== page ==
Further proof that the world of Internet entertainment is fast becoming as competitive as television came Monday, when reality TV impresario Mark Burnett and America Online announced an interactive Web program that — to some in Hollywood — sounded very familiar.
Burnett and AOL said they were jointly developing a treasure-hunt game show called “Gold Rush.” Slated to debut online this year, the show would award $1.6 million in gold to Web surfers who can decipher the given clues and find the booty stashed in 13 locations across the country.
Meanwhile at Yahoo Inc., the Internet giant’s Santa Monica-based media group has spent months developing its own scavenger hunt game: “Treasure Hunt.” This project has an even bigger-name producer tentatively attached: Steven Spielberg.
[…] After years as the king of televised reality programming, Burnett said he was intrigued by the possibilities — and profits — that could come from expanding the definition of “prime time.”
“Years ago it was a sin to make a personal phone call at the office,” Burnett said. “Now people are online all day long at the workplace. More people are hooked up electronically to receive images on that little box from 9 to 5 than will ever tune in to TV at night.”
Pandora is more than just a fad; its unusual methodology, which marries traditional musical authority with the wisdom of a group of experts, raises philosophical questions about the shape of Net culture.
Customizable Internet radio such as Yahoo’s Launchcast.com has been around for years, but Pandora is a twist on the concept: Instead of relying solely on computer software to spit out playlists, Pandora draws on its Music Genome Project, a 6-year-old effort by a group of musicians to identify the hundreds of traits and qualities that form the building blocks of music — and then to map out each individual song within this framework, or genome. Genre disappears, and every song is at once relatable, however closely or distantly, to every other.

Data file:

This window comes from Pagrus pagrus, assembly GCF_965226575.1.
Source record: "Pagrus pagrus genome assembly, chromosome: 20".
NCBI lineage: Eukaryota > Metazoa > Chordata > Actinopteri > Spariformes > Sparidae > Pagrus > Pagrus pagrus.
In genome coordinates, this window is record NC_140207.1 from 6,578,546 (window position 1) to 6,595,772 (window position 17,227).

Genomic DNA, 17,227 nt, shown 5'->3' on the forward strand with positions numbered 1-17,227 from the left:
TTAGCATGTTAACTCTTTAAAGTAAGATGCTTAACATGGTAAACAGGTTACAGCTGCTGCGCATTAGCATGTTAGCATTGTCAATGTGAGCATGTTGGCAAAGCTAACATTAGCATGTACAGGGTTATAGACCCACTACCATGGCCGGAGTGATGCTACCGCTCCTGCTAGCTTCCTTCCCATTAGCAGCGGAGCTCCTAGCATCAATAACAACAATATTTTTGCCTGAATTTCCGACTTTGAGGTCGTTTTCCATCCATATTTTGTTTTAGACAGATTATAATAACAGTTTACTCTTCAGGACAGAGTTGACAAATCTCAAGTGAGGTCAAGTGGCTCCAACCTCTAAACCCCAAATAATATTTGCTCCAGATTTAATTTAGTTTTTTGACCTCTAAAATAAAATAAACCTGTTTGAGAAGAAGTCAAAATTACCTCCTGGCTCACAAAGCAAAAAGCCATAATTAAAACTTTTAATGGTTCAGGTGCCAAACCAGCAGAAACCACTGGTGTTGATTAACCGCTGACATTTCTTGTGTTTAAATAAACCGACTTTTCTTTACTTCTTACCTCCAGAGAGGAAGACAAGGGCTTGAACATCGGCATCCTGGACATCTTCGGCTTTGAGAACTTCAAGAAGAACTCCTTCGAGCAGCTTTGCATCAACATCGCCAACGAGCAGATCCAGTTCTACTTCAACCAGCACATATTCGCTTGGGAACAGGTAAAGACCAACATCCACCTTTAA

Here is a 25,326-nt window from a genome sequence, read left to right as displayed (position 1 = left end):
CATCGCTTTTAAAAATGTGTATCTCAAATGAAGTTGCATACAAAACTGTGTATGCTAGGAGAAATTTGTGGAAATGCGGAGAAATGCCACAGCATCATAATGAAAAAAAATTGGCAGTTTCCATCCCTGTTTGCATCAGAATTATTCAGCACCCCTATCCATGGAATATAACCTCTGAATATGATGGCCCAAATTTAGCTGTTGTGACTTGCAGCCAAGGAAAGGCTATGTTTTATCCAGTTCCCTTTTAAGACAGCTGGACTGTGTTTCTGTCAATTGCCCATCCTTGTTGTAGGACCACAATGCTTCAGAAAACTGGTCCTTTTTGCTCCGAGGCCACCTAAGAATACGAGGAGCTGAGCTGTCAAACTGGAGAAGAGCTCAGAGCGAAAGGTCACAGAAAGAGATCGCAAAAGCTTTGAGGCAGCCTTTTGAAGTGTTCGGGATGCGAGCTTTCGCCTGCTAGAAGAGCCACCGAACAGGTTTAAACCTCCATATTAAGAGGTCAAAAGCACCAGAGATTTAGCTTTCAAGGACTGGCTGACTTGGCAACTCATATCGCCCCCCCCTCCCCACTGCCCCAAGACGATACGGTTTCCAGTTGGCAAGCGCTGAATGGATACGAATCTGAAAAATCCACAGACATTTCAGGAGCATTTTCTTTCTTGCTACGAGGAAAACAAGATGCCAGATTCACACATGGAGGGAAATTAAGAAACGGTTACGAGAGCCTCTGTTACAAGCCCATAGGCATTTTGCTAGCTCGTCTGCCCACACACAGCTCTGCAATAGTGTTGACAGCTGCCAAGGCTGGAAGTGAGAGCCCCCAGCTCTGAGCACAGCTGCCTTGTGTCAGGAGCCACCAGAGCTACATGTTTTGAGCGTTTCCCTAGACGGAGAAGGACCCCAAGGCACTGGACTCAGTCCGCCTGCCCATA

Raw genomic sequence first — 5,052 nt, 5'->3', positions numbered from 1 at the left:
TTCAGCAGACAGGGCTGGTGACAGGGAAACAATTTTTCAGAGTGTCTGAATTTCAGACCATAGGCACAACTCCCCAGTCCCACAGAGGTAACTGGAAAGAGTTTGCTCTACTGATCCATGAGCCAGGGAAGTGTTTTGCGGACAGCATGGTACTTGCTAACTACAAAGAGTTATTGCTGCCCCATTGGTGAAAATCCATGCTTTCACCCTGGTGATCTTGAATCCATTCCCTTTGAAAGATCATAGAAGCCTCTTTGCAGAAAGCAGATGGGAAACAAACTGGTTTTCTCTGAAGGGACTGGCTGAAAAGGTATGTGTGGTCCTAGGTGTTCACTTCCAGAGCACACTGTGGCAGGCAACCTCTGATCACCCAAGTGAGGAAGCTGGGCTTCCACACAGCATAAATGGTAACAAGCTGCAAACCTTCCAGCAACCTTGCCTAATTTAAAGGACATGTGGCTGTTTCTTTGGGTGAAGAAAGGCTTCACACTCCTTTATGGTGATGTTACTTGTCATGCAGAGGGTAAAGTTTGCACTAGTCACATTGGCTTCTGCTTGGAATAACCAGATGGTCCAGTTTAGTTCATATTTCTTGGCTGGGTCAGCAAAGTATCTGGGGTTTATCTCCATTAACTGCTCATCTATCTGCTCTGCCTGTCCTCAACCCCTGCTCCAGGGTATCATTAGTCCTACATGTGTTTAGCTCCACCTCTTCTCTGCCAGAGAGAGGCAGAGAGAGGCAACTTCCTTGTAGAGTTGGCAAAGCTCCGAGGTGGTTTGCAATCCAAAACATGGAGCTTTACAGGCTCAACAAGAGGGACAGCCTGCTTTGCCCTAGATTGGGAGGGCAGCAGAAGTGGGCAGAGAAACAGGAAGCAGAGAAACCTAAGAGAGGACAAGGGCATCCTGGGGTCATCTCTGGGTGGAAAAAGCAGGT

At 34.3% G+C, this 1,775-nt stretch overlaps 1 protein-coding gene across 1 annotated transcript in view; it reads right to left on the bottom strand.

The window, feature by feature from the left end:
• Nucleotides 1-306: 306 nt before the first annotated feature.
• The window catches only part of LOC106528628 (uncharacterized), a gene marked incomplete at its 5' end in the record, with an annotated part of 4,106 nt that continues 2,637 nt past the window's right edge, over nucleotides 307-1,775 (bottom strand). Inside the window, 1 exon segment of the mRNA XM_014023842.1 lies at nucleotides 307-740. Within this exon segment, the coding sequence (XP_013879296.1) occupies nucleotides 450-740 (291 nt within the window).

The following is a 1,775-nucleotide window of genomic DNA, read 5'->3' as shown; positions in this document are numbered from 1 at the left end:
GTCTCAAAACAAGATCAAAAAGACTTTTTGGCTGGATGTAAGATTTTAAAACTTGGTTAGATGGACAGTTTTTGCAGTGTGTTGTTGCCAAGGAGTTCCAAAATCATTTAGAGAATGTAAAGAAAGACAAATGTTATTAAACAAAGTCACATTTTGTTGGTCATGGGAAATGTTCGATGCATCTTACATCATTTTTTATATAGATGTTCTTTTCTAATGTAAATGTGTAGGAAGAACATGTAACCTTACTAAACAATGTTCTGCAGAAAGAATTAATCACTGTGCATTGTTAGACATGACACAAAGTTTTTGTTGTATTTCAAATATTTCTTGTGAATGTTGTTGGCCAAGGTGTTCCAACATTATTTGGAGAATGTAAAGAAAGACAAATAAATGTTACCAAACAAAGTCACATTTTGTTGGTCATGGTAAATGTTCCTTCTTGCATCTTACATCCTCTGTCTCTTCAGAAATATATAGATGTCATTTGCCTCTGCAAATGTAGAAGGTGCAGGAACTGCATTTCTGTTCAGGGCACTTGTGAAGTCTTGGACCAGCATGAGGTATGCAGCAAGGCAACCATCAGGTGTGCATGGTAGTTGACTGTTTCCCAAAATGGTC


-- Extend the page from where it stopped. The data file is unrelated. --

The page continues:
“This raises the bar significantly,” says Ted Cohen, senior vice president of digital development for EMI Music. “For the moment, it’s the coolest thing out there. The whole idea seems to be to give people just enough interaction so that the listening experience gets better — and it works. When I plugged in the Raspberries and Todd Rundgren, it came back with Dwight Twilley. That’s it! If Eric Carmen and Todd Rundgren had a child, it would be Dwight Twilley.”
[…] Technical complexity aside, Higgs doesn’t care much for computers and says he has tried Pandora only once or twice. But like most of his colleagues, many of whom are struggling musicians, he feels strongly that Pandora will help obscure performers find an audience. After all, a user listening to Pandora is just as likely to hear an unknown garage band as the Rolling Stones.
And any musician, whether signed to a label or not, is welcome to send in a CD to be auditioned for inclusion in the database.
Many do. […]
James McQuivey, an assistant professor of communications at Boston University, enjoys Pandora but notes that it “runs counter to the democratizing trend of the Internet.” Instead of using “collaborative filtering” software pioneered by Amazon.com and Apple’s iTunes (“customers who bought this album also bought these albums”), Pandora “puts the power of the recommendation in the hands of an expert system,” McQuivey says. “Pandora will succeed only if its centralized system proves superior to the wisdom of the crowd.”